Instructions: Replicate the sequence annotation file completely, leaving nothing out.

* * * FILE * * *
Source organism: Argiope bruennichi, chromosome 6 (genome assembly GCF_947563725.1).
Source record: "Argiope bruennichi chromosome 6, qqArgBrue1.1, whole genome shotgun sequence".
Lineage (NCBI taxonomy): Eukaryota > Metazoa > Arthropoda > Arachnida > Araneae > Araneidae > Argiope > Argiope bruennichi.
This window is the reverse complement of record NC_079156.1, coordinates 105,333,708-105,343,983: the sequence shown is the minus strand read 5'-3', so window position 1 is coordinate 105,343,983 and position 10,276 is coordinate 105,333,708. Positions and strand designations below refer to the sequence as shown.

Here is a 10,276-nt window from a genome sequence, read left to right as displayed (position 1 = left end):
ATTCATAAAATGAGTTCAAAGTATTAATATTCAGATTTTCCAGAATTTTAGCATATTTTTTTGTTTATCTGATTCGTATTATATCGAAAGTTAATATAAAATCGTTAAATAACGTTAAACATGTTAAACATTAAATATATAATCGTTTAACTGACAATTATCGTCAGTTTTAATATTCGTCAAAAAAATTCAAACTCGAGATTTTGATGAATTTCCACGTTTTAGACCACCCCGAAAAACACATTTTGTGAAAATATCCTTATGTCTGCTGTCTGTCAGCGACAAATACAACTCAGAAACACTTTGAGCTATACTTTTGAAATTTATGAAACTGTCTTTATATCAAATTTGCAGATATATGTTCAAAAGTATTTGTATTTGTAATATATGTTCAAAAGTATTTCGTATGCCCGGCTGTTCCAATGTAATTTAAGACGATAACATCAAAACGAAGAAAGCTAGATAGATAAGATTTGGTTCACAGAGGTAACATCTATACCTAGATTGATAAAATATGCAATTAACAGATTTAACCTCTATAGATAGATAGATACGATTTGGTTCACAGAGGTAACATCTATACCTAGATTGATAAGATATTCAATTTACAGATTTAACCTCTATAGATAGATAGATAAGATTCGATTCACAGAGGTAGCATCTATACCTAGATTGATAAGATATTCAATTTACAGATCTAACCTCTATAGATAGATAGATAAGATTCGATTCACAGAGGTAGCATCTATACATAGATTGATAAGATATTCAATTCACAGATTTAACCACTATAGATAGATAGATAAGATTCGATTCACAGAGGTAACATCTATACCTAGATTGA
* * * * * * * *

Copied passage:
Source organism: Argiope bruennichi, chromosome 6 (genome assembly GCF_947563725.1).
Source record: "Argiope bruennichi chromosome 6, qqArgBrue1.1, whole genome shotgun sequence".
Lineage (NCBI taxonomy): Eukaryota > Metazoa > Arthropoda > Arachnida > Araneae > Araneidae > Argiope > Argiope bruennichi.
This window is the reverse complement of record NC_079156.1, coordinates 105,333,708-105,343,983: the sequence shown is the minus strand read 5'-3', so window position 1 is coordinate 105,343,983 and position 10,276 is coordinate 105,333,708. Positions and strand designations below refer to the sequence as shown.

Here is a 10,276-nt window from a genome sequence, read left to right as displayed (position 1 = left end):
ATTCATAAAATGAGTTCAAAGTATTAATATTCAGATTTTCCAGAATTTTAGCATATTTTTTTGTTTATCTGATTCGTATTATATCGAAAGTTAATATAAAATCGTTAAATAACGTTAAACATGTTAAACATTAAATATATAATCGTTTAACTGACAATTATCGTCAGTTTTAATATTCGTCAAAAAAATTCAAACTCGAGATTTTGATGAATTTCCACGTTTTAGACCACCCCGAAAAACACATTTTGTGAAAATATCCTTATGTCTGCTGTCTGTCAGCGACAAATACAACTCAGAAACACTTTGAGCTATACTTTTGAAATTTATGAAACTGTCTTTATATCAAATTTGCAGATATATGTTCAAAAGTATTTGTATTTGTAATATATGTTCAAAAGTATTTCGTATGCCCGGCTGTTCCAATGTAATTTAAGACGATAACATCAAAACGAAGAAAGCTAGATAGATAAGATTTGGTTCACAGAGGTAACATCTATACCTAGATTGATAAAATATGCAATTAACAGATTTAACCTCTATAGATAGATAGATACGATTTGGTTCACAGAGGTAACATCTATACCTAGATTGATAAGATATTCAATTTACAGATTTAACCTCTATAGATAGATAGATAAGATTCGATTCACAGAGGTAGCATCTATACCTAGATTGATAAGATATTCAATTTACAGATCTAACCTCTATAGATAGATAGATAAGATTCGATTCACAGAGGTAGCATCTATACATAGATTGATAAGATATTCAATTCACAGATTTAACCACTATAGATAGATAGATAAGATTCGATTCACAGAGGTAACATCTATACCTAGATTGA